I have been practicing personal injury law continuously since 2003 and have handled cases involving very minor injury and ranging to catastrophic, life-altering injury. I have great empathy for my clients, and try to approach every client with a fresh look at each injury.
Having said that, the few times that I have witnessed an auto collision, I am vividly reminded at how devastating they all are. The simple trauma of being in a vehicle collision is bad enough even without injury, due to the surprise of the impact and the damage to ones’ personal property. If there is an injury, the scene is confusing and can be grisly, depending on the severity.
Last Tuesday night, I was driving my wife and son back from dinner. As we approached Monaco heading west on Alameda, there was a snarl in traffic. As we slowly moved up, we saw a man lying in the middle of the intersection near his downed motorcycle. He wasn’t wearing a helmet. He was unconscious. An ambulance was arriving to the scene as we were.
This sent a shudder through me. I immediately felt terrible for the man, but I also felt terrible for the elderly woman who appeared to have collided with him. Now, I don’t know if the man was injured. I also have no idea who actually caused the accident. The elderly woman that I saw may have simply been a witness.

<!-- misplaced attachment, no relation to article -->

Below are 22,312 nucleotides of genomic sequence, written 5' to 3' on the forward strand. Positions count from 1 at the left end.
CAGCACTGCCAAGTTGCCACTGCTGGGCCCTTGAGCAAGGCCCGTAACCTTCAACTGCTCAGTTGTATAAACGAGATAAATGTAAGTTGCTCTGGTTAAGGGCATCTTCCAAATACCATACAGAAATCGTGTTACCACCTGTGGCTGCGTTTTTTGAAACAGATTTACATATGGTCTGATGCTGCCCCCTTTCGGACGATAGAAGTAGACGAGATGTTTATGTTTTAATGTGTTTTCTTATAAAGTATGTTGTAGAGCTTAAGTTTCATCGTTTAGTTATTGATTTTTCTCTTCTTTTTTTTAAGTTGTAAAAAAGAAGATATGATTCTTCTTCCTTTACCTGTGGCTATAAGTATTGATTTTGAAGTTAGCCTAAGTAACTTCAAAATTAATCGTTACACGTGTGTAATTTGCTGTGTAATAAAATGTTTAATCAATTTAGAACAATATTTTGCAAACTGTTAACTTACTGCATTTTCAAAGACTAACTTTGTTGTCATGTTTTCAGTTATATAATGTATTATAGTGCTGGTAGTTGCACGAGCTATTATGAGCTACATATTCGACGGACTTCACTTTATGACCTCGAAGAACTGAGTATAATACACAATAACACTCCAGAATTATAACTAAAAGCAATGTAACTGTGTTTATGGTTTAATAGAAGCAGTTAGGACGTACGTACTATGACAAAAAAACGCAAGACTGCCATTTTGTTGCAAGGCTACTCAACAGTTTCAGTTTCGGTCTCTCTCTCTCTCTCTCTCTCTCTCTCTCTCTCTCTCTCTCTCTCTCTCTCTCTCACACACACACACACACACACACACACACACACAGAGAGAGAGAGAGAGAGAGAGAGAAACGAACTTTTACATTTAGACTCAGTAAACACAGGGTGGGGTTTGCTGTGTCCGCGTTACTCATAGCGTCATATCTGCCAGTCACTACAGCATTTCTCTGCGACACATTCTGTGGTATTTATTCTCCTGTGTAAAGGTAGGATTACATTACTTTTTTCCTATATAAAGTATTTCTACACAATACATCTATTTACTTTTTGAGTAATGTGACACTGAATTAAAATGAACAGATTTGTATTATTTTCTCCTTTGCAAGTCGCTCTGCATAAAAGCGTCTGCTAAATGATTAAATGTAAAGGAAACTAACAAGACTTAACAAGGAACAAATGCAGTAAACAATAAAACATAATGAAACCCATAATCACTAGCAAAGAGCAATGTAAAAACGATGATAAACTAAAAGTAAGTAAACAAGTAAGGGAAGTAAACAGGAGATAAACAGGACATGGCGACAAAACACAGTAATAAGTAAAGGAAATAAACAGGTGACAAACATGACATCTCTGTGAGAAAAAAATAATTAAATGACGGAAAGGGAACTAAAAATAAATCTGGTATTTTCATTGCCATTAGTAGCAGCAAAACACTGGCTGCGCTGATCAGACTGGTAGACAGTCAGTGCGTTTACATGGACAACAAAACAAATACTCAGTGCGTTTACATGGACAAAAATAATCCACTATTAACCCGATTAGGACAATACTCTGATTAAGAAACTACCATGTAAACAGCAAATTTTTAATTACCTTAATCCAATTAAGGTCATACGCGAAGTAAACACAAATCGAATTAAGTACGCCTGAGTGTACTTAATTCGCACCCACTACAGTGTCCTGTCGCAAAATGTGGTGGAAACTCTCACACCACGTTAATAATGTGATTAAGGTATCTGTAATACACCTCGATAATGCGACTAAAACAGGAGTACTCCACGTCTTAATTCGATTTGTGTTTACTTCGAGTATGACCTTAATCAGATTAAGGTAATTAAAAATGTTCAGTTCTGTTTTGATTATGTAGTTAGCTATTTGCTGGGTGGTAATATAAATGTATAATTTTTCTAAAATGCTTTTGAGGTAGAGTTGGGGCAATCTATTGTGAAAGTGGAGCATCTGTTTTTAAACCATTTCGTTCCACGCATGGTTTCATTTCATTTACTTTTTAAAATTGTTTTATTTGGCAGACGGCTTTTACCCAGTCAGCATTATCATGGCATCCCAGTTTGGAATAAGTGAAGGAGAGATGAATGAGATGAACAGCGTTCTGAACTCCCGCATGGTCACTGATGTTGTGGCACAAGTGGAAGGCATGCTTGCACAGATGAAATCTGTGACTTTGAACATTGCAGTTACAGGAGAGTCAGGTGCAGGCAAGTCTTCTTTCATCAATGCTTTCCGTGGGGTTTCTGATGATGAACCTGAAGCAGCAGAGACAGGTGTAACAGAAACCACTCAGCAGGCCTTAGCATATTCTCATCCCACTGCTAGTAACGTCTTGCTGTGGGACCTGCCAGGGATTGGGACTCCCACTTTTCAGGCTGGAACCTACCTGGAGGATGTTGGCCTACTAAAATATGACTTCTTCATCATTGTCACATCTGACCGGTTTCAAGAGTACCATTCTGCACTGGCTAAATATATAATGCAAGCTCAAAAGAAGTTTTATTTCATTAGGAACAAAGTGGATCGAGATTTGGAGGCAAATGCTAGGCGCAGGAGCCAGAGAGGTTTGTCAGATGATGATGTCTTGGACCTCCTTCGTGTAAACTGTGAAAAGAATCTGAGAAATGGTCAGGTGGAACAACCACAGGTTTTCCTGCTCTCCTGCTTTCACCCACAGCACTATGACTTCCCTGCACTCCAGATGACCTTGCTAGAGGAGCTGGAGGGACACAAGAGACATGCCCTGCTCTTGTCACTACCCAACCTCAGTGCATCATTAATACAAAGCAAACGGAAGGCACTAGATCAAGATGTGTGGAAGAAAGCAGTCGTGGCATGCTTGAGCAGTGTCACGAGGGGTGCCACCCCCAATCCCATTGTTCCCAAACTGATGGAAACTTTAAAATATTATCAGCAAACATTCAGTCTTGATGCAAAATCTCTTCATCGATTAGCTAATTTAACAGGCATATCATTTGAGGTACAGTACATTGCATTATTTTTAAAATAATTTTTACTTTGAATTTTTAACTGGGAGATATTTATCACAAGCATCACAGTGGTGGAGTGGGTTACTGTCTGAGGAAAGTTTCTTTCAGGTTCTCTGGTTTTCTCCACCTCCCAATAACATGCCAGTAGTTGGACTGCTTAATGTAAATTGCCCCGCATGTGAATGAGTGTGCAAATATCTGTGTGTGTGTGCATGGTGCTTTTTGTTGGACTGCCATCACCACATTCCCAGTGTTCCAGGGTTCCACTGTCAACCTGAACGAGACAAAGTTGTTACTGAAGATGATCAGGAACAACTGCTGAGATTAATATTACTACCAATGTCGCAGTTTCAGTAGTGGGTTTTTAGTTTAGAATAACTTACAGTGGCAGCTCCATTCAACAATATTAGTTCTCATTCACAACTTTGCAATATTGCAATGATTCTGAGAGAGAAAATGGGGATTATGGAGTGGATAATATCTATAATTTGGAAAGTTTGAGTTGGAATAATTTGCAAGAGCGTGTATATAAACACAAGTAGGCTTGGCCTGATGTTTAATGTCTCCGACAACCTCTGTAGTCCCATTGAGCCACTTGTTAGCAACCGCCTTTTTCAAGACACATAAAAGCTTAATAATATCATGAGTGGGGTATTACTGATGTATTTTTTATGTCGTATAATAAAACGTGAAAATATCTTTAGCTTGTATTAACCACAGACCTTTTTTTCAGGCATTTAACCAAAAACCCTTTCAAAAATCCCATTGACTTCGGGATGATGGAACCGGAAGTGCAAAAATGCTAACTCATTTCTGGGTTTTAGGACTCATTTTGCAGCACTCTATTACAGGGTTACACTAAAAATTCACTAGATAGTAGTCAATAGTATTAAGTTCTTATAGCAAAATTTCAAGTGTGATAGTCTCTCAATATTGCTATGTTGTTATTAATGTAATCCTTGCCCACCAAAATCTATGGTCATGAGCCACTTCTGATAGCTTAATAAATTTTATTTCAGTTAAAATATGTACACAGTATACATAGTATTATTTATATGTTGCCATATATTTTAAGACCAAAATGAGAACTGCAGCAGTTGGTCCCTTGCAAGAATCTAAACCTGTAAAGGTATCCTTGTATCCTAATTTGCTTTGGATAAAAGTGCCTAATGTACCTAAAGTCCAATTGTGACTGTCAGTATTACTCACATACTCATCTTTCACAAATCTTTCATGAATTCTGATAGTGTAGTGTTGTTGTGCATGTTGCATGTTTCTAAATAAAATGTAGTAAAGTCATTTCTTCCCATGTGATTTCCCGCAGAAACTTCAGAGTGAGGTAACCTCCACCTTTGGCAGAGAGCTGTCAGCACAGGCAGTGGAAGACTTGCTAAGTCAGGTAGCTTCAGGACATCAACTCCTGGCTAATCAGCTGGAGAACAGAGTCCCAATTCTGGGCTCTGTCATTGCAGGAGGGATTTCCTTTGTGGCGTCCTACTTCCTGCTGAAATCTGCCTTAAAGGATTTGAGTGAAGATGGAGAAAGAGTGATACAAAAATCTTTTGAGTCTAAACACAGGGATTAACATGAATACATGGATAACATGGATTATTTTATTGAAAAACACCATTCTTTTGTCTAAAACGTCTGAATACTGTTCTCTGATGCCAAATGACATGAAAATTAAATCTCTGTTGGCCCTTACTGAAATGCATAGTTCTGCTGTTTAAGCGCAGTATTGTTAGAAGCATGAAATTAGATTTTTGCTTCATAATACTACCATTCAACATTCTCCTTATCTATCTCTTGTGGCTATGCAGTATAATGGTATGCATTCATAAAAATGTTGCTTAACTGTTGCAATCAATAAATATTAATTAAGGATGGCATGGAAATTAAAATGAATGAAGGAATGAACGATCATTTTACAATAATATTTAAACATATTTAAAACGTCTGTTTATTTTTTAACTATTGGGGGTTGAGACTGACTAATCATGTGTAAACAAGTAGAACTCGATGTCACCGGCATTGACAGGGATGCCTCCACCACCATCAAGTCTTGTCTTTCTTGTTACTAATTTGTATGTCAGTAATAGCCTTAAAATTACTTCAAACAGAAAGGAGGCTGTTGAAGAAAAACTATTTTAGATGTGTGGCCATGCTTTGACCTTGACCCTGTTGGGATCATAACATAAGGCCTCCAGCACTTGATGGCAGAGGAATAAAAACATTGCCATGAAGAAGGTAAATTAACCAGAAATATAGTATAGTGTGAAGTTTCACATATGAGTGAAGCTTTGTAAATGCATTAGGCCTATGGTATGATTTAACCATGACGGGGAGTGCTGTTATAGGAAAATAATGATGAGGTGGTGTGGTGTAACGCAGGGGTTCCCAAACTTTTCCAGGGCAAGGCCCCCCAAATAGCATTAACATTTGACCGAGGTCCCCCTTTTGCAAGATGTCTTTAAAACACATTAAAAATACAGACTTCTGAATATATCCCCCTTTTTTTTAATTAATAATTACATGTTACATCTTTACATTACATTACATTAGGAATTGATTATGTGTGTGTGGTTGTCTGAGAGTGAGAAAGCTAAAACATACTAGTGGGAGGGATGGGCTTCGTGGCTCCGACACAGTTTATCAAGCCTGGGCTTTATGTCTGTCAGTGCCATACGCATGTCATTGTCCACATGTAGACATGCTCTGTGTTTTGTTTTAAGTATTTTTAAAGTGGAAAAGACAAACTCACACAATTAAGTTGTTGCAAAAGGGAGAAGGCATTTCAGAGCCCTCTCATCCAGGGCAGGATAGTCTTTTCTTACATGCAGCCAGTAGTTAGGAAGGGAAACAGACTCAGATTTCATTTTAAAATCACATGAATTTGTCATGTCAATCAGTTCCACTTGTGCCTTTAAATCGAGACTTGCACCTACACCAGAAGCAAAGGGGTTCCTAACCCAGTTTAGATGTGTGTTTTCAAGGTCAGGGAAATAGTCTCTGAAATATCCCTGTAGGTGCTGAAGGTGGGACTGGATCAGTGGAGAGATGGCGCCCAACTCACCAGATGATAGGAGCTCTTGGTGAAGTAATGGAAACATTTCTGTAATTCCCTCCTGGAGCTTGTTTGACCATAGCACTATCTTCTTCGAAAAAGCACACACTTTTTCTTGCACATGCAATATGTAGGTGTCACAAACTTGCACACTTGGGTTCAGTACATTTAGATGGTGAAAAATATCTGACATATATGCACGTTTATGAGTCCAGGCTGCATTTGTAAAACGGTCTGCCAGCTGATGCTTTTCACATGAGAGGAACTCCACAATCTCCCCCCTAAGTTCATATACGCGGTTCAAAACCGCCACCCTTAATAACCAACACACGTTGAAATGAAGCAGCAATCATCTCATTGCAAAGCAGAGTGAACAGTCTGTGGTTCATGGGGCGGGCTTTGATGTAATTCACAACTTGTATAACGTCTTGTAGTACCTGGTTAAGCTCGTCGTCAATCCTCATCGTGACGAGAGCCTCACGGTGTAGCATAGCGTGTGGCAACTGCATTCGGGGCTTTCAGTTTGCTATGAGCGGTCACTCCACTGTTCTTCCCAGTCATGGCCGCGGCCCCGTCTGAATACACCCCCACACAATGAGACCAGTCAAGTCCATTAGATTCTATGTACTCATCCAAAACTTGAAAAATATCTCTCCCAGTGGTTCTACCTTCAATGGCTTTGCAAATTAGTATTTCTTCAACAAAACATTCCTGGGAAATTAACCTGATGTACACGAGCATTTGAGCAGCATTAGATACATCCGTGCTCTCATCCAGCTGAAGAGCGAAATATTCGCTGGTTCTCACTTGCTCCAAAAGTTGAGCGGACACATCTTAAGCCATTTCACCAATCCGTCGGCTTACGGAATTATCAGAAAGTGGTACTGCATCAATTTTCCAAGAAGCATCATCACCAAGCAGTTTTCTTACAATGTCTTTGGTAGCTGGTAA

But I do know that a motorcycle vs. car collision generally results in serious injuries to the motorcyclist. I don’t personally ride a motorcycle. Once you do this type of work and learn how fragile the body truly is, you develop a healthy fear/respect for the damage a car can do.
If you do ride, wear a helmet. I can’t emphasize that enough. As more information comes out regarding concussions (from the NFL earlier this year, for example) and other head trauma, it is obvious that striking your head even relatively lightly on the pavement can cause a brain injury that may lead to cognitive impairment or other disability. What my high school football coach used to call “getting your bell rung” actually can cause lasting damage that may or may not be immediately noticeable, but can be profound.
Don’t take the risk. If you have to ride, put a helmet on.
If you are in a motorcycle collision, give us a call. We have experience with serious head trauma, as I’ve mentioned. More importantly, we have experience in identifying symptoms of head injury that other attorneys may not appreciate, such as a phenomenon called “visual midline shift“. We have the medical knowledge to recognize the possibility that you may have some symptoms of head injury that many other attorneys may never recognize.
Give myself, John or Joe a call to talk more about it. Head injuries are complex, and we’d be happy to spend some time with you if you’ve been injured in this way.
And be careful!